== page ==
Xavier Narratives

Every Xavier student has his own story. 
Whether the goal is to attend one of the best colleges in the country or to qualify for the Olympics, our community is there for our students. And we love telling their stories. But how do they get from Point A to Point B? 
At Xavier, we help them: Prepare, Grow and Lead. 
What happens after they leave? Well. That's up to them. But we know they're ready for the next step. And no matter what, we will always be here at Xavier ready to support them, and cheer them on.
Below we look at three different students.
One who left Xavier prepared. Another who grew up at Xavier. And finally a student who is ready to lead wherever he goes. 
We hope you enjoy their stories. These are the stories of Mark Grasso '20 (Prepare), Davon Colon '20 (Grow) and Ethan Kerr '20 (Lead). 

Nick Grasso '20


When it came time to decide what high school he was going to attend, Mark Grasso ’20 had plenty of choices.


Choate, Sheehan in Wallingford, Xavier. 


The list went on. But before eighth grade, Grasso had made up his mind.


He was going to the place with all the stories.


“My brother [Brian] went to Choate and he has a lot of stories, but these stories at Xavier are just classic,” Grasso said. “I didn’t have any hesitation. I knew what Xavier had to offer from the beginning.”


As the youngest of five boys, four of whom went to Xavier, Grasso spent his childhood hearing about the school.


The names of teachers. The important events. The big moments. They were all lodged in his memory.


Through elementary and middle school, Grasso had sat at the dinner table and listened like any younger brother, absorbing every little detail. And when it was his turn, he wanted to give Xavier a try, too.


“Seeing them grow up, I saw them mature [at Xavier],” Grasso said. “This place is unlike any other place. The discipline you get taught here you wouldn’t get at any other school. I’m very glad I went here. I love Xavier. It is my home.”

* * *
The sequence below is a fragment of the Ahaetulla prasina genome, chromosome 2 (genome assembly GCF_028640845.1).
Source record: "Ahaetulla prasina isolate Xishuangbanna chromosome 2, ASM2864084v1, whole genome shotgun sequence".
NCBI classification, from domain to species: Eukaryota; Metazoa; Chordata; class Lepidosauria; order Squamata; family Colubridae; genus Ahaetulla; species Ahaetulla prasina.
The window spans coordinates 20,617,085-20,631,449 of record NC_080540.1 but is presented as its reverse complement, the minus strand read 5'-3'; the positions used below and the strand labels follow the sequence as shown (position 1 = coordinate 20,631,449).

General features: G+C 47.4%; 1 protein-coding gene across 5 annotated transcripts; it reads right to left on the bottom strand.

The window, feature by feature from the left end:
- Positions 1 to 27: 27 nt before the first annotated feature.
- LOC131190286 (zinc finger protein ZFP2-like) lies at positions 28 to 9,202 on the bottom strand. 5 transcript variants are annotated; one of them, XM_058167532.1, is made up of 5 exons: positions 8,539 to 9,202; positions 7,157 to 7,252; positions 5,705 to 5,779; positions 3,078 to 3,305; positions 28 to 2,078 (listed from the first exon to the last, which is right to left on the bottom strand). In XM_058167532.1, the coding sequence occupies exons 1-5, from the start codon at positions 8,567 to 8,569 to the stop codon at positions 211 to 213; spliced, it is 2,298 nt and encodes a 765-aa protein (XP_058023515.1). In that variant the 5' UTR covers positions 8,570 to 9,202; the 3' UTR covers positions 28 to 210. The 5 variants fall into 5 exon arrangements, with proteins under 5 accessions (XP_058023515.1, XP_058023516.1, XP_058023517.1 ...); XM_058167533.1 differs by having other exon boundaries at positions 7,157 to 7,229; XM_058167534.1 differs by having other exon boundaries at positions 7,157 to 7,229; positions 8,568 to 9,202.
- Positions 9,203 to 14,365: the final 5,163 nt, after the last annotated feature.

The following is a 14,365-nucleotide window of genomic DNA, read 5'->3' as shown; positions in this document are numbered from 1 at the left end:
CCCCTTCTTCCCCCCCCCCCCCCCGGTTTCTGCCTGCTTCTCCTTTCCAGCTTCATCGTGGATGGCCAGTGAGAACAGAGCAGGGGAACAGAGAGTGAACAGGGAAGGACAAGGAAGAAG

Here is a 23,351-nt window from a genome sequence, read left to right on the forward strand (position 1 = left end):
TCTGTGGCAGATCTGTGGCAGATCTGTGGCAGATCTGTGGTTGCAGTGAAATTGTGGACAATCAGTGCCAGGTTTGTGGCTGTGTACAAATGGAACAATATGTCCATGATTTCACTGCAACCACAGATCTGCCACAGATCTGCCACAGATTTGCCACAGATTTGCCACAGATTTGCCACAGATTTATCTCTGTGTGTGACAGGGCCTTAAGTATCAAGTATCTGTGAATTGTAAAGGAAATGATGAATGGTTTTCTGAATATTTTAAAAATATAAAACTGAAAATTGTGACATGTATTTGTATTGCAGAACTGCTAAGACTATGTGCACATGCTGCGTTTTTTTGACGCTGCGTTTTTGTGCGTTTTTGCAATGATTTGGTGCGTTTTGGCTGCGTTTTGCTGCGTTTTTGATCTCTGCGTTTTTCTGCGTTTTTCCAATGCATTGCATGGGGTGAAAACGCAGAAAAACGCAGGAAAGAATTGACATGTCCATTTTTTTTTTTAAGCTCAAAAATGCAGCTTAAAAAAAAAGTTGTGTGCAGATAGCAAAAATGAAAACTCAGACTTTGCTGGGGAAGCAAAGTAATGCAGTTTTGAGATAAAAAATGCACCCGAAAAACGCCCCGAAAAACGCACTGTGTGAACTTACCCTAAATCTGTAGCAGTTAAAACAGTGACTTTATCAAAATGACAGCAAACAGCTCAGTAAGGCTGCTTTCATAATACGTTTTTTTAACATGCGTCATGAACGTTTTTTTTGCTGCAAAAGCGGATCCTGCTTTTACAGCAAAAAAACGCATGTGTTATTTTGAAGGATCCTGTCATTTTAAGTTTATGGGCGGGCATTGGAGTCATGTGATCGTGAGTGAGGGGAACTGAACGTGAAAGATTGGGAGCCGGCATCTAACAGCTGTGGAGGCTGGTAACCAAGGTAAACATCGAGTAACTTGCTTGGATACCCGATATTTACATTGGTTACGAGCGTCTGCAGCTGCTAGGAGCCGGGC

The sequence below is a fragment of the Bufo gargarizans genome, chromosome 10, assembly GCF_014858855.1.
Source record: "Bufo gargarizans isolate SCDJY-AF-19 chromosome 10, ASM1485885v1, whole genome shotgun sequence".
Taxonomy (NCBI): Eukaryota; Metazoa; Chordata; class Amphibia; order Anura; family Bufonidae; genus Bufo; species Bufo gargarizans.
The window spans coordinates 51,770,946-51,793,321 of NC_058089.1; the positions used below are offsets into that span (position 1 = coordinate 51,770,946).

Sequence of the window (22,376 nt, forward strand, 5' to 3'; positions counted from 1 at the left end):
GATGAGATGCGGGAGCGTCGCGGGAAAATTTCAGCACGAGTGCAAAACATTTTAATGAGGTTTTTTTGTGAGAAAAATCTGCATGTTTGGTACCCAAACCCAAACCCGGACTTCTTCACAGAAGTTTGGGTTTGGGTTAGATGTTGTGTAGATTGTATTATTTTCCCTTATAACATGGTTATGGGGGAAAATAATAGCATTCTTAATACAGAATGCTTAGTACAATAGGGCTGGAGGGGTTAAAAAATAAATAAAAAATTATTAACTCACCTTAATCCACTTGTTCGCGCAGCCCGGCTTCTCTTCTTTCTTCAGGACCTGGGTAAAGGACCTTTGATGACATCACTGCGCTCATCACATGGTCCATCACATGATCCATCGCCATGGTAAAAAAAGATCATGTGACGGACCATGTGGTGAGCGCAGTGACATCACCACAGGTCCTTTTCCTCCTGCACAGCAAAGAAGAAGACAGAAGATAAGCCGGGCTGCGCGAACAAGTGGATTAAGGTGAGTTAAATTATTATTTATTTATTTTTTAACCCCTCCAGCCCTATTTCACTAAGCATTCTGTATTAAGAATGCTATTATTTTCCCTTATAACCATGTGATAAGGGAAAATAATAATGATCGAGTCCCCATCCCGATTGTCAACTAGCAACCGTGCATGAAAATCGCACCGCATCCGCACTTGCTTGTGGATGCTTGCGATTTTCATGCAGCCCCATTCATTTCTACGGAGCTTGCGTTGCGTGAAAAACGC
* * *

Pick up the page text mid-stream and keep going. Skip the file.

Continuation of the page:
At Xavier, the youngest Grasso carved his own niche through his easy-going and kind demeanor. Still, he admits it was tough at first. 


“It is not easy having four older brothers that are really successful – you feel like you have a lot to live up to,” Grasso said. “But it is also motivating. I want to be as successful as them one day.”


From the day he was old enough to join them on one of their many adventures, Grasso has looked up to Anthony (29), Michael (26), Brian (24) and Nick (22).


“I would do anything for my brothers,” Grasso said. “Honestly, I wouldn’t want to be anyone else. Growing up with four brothers and two loving parents [Anthony and Celeste], you can’t ask for much more. There’s a lot of love growing up in the Grasso household.”


Despite the age difference – Mark is separated by 12 years from his oldest brother and five years from the second youngest – the connection has always been tight.


“That’s the way my parents raised us,” Grasso said. “We’ve always been really close. We’re all very similar. We all tell the same jokes and feed off of them. People always say we’re the same person”


Grasso might have followed his brothers to Xavier. But he’s far from a follower, especially at Xavier. 


With his own special brand of confidence and charisma, he left his own mark on the Xavier community as a SAC member (student body vice president), a teammate (baseball) and a peer minister.


“He never judges anyone and what makes him so special is how he can connect to every person in our school community on some level,” Dean of Students Nicholas Cerreta said. “People always feel at ease and comfortable around Mark because of his genuine caring personality.”


That compassion for others is obvious when Grasso talks about Oakley Debbs, the son of one of his brothers’ friends. Oakley died when was 11 of a fatal allergic reaction to nuts was.